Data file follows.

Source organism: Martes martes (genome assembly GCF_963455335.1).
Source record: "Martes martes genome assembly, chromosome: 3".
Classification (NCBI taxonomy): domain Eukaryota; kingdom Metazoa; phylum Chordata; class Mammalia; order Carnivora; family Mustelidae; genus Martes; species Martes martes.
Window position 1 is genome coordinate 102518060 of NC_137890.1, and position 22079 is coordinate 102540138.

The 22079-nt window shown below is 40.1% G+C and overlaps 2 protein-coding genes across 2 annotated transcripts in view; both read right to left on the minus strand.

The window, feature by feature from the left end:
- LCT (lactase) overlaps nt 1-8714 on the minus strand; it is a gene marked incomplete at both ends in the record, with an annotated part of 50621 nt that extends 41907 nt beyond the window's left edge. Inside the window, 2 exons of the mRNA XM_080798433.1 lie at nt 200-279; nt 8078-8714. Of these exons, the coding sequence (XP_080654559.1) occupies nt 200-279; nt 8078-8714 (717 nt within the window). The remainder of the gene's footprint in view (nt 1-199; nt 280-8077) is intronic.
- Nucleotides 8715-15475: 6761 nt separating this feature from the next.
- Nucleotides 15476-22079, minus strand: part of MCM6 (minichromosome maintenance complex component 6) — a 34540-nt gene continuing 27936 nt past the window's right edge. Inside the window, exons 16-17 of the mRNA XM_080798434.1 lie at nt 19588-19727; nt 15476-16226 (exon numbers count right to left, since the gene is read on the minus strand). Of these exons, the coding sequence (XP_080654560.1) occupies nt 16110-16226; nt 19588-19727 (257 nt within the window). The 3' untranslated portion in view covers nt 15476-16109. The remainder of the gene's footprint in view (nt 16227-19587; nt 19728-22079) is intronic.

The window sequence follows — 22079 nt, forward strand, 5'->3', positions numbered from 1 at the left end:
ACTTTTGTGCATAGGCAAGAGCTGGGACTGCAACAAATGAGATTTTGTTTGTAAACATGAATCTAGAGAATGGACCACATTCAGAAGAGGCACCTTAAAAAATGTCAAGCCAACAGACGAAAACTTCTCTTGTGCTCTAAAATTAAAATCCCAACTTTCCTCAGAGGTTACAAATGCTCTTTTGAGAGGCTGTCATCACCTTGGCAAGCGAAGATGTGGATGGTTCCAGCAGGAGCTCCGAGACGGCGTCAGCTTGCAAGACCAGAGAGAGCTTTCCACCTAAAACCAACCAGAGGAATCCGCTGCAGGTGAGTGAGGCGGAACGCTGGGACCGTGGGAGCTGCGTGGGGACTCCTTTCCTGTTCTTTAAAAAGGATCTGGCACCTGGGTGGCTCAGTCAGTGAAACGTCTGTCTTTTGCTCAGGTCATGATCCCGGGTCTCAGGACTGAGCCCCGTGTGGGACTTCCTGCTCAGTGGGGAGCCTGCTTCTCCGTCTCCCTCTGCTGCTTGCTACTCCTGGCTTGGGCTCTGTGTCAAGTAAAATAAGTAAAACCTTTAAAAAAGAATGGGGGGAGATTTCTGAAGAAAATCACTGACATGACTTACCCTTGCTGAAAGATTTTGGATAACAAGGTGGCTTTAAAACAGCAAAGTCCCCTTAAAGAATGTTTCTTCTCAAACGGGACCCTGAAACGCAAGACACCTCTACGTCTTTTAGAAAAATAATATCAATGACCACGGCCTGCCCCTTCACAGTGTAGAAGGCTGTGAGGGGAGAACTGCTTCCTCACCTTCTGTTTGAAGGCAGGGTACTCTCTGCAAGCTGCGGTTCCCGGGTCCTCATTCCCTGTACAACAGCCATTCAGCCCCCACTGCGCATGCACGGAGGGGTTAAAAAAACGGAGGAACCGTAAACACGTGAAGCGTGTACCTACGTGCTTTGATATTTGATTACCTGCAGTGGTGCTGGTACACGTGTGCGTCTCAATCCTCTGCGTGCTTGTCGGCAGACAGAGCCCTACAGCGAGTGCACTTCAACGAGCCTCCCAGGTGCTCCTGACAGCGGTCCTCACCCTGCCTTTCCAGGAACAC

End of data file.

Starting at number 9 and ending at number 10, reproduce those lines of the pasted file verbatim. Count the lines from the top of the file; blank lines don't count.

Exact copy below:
- Nucleotides 15476-22079, minus strand: part of MCM6 (minichromosome maintenance complex component 6) — a 34540-nt gene continuing 27936 nt past the window's right edge. Inside the window, exons 16-17 of the mRNA XM_080798434.1 lie at nt 19588-19727; nt 15476-16226 (exon numbers count right to left, since the gene is read on the minus strand). Of these exons, the coding sequence (XP_080654560.1) occupies nt 16110-16226; nt 19588-19727 (257 nt within the window). The 3' untranslated portion in view covers nt 15476-16109. The remainder of the gene's footprint in view (nt 16227-19587; nt 19728-22079) is intronic.

The window sequence follows — 22079 nt, forward strand, 5'->3', positions numbered from 1 at the left end: